BR,

    Alex
     
    Last edited: Jan 30, 2012
  13. Jan 30, 2012 #12

    Stephen Tashi

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    I don't recall your explaining the distribution for which p is a parameter and whether the plot is a result of computing or simulation. At any rate, it isn't clear what mathematical problem is posed by you goal to "conclude that under certain parameter settings the assumption of independence may or may not be claimed". If you mean that when the mutual information between two variables is zero then you can say they are independent, that's true. If you have some idea that a mutual information that is "small" implies the two variables are "nearly" independent, you have to give some critera for what "small" and "nearly" mean. If the plots you make are from statistical sampling and you want to do some sort of statistical "hypothesis test" to "accept" or "reject" the idea that the two variables are independent then this is yet a different type of mathematical problem.

    I understand the plot shows mutual information vs a parameter, but I are you saying that you wish to conclude something about the two random variables based on the maximum mutual information, which is the value produced at p = 5?

    "Comparing" is a mathematically ambiguous term. It could mean taking a ratio or a difference or simply looking at which of two things is greater. I also don't know what judgments are to be made on the basis of this comparison.
     
  14. Jan 30, 2012 #13
    Yes, p is a parameter of the distribution and the plot is the result of computing and not simulation.

    This is exactly what I am trying to achieve. This is the reason that I proposed the comparison with the entropy of one of the random variables, in order to give some criteria for what "nearly" independent is in this case; to give a measure of the extent of "correlation" between the two.

    Yes, this is exactly what I mean.


    BR,

    Alex
     
  15. Jan 30, 2012 #14

    Stephen Tashi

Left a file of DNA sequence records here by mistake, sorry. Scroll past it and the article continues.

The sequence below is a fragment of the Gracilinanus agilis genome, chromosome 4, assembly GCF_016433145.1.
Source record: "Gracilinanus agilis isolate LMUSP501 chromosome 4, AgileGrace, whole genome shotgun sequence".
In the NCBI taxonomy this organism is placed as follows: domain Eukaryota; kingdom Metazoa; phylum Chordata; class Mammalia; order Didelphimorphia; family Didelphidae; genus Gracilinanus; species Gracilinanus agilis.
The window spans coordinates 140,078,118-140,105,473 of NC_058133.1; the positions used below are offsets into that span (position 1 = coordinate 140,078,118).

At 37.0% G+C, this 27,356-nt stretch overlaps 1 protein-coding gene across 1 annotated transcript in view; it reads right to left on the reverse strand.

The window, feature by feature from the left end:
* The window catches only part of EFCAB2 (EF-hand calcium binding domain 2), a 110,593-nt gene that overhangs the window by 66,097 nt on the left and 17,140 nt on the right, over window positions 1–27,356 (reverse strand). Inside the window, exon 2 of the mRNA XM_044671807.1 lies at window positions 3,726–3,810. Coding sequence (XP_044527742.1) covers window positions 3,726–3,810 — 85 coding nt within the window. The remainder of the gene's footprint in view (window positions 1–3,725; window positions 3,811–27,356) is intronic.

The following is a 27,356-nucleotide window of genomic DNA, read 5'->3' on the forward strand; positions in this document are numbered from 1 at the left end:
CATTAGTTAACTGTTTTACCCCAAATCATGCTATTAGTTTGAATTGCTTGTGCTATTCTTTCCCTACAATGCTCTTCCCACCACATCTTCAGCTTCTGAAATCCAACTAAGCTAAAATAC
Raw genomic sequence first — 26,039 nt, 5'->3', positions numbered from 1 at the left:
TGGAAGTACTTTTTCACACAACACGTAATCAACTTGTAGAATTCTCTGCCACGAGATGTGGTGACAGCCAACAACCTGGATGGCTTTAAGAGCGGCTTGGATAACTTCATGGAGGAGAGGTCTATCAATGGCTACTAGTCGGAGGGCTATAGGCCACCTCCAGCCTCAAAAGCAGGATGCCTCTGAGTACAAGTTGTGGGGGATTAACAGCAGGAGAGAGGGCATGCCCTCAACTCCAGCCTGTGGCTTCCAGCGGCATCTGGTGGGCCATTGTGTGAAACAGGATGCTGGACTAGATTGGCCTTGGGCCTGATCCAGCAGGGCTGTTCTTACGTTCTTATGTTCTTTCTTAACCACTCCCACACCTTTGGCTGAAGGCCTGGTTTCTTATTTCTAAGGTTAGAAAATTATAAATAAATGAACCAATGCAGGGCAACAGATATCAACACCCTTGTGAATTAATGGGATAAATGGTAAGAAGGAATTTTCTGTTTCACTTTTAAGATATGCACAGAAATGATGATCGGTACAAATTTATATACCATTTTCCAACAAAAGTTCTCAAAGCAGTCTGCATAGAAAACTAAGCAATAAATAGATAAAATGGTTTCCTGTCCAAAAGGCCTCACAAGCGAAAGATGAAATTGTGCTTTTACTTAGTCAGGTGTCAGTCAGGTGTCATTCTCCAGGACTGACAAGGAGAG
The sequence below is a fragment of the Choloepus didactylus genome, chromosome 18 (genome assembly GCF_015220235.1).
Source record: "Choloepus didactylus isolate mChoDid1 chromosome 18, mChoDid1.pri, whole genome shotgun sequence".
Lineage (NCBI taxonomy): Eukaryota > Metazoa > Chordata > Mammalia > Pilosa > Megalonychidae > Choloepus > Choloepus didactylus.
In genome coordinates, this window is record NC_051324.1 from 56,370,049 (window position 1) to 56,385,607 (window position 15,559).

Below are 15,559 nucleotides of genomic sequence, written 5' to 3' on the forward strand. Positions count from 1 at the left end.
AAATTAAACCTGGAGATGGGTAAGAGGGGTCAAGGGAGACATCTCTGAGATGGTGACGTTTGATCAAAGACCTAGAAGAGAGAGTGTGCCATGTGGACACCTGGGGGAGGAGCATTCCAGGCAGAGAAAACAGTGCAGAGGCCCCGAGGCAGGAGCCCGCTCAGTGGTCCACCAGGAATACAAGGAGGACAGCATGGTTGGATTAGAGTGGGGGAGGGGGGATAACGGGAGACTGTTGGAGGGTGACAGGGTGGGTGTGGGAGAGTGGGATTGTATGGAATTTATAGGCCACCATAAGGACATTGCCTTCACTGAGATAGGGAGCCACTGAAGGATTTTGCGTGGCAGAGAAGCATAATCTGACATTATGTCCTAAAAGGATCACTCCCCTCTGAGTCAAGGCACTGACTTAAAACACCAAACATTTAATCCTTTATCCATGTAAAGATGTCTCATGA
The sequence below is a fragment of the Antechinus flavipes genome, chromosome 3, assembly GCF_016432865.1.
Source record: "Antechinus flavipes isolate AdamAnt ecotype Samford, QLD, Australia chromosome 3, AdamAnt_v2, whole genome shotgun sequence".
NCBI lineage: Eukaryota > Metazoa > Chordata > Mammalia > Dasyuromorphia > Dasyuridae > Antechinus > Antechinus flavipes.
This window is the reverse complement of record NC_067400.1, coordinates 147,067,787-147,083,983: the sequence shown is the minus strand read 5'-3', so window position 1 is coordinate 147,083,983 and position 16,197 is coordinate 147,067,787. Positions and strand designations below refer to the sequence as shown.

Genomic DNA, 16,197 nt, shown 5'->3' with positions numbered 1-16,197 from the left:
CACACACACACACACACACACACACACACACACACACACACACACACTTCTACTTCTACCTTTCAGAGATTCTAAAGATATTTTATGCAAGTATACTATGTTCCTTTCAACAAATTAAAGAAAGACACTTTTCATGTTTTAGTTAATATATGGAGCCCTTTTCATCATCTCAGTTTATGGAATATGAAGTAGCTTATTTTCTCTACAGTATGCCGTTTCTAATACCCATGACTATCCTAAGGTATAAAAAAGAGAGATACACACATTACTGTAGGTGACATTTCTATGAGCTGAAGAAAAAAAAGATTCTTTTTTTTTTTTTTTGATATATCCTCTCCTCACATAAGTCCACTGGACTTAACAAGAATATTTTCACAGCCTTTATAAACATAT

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    As far as I know, there are no mathematical results that establish any "standard" scale for mutual information that defines what "small" differences are or what "nearly" mutually independent means. It's similar to the case of evaluating a procedure to approximate a function or an area. The mathematical results concern limits, they don't establish that .001 or .0000001 is a "small" number or even that .0000001 is a "small" percentage. The question of what constitutes a "small" amount depends on the practical application.

    If you are willing to stipulate what a "small" probability is, then it might be possible to find a result that falls in the pattern:

    Let X and Y be random variables with a joint distribution that is in the family of distributions given by f(X,Y,rho) where rho is a parameter. Let g(X,rho) and h(Y,rho) be the respective marginal densities.

    If the mutual information between random variables X and Y is less than Delta when rho = rho_zero then the probability of the event { (x,y): such that | f(x,y,rho_zero) - g(X,rho_zero) h(Y,rho_zero) | > .04 } < Delta^2.

    Off hand, I don't know of any such results, but that type of result would connect information to probability.

    To repeat what I said before, I see no way to establish an absolute scale for information that works in all practical applications. For example Let X be the area of one face of a cube. If X is uniformly distributed on the interval [1,4] then the distribution of the side of the cube is not uniformly distributed and the distribution of the area of the cube is not uniformly distributed. The three distributions have different entropies. Unless a person specifies which quantity ( length, area, volume) is of concern to him, there is no way to establish which entropy has practical significance.

    When you deal with discrete distributions, you avoid the above problem. For example, if the area of one face of a cube can only have the discrete values 1 or 4 and each has probability 1/2, then the probability distributions for the possible sides and volumes, each have two possible values with probability 1/2.